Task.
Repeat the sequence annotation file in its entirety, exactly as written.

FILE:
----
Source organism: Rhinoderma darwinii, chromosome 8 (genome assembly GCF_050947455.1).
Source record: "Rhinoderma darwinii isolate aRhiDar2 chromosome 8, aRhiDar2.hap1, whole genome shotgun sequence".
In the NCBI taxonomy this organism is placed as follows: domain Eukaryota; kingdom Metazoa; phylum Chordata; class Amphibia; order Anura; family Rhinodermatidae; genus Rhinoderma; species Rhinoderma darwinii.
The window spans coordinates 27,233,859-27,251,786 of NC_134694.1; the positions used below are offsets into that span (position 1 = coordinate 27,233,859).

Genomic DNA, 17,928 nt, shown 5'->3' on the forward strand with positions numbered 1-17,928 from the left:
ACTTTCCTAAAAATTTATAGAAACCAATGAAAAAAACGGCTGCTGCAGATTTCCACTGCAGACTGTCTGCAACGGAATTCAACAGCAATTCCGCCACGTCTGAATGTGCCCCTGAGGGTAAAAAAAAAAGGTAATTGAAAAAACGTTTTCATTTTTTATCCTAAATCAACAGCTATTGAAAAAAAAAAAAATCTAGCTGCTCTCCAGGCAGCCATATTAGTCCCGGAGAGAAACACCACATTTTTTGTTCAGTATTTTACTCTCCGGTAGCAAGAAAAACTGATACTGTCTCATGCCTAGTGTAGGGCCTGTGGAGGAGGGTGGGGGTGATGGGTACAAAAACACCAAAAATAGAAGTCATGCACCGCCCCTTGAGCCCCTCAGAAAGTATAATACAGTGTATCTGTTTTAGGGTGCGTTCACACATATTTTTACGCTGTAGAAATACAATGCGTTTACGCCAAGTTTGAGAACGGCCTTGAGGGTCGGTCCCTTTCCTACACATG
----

Source organism: Rhinoderma darwinii, chromosome 8 (genome assembly GCF_050947455.1).
Source record: "Rhinoderma darwinii isolate aRhiDar2 chromosome 8, aRhiDar2.hap1, whole genome shotgun sequence".
In the NCBI taxonomy this organism is placed as follows: domain Eukaryota; kingdom Metazoa; phylum Chordata; class Amphibia; order Anura; family Rhinodermatidae; genus Rhinoderma; species Rhinoderma darwinii.
The window spans coordinates 27,233,859-27,251,786 of NC_134694.1; the positions used below are offsets into that span (position 1 = coordinate 27,233,859).

Genomic DNA, 17,928 nt, shown 5'->3' on the forward strand with positions numbered 1-17,928 from the left:
ACTTTCCTAAAAATTTATAGAAACCAATGAAAAAAACGGCTGCTGCAGATTTCCACTGCAGACTGTCTGCAACGGAATTCAACAGCAATTCCGCCACGTCTGAATGTGCCCCTGAGGGTAAAAAAAAAAGGTAATTGAAAAAACGTTTTCATTTTTTATCCTAAATCAACAGCTATTGAAAAAAAAAAAAATCTAGCTGCTCTCCAGGCAGCCATATTAGTCCCGGAGAGAAACACCACATTTTTTGTTCAGTATTTTACTCTCCGGTAGCAAGAAAAACTGATACTGTCTCATGCCTAGTGTAGGGCCTGTGGAGGAGGGTGGGGGTGATGGGTACAAAAACACCAAAAATAGAAGTCATGCACCGCCCCTTGAGCCCCTCAGAAAGTATAATACAGTGTATCTGTTTTAGGGTGCGTTCACACATATTTTTACGCTGTAGAAATACAATGCGTTTACGCCAAGTTTGAGAACGGCCTTGAGGGTCGGTCCCTTTCCTACACATG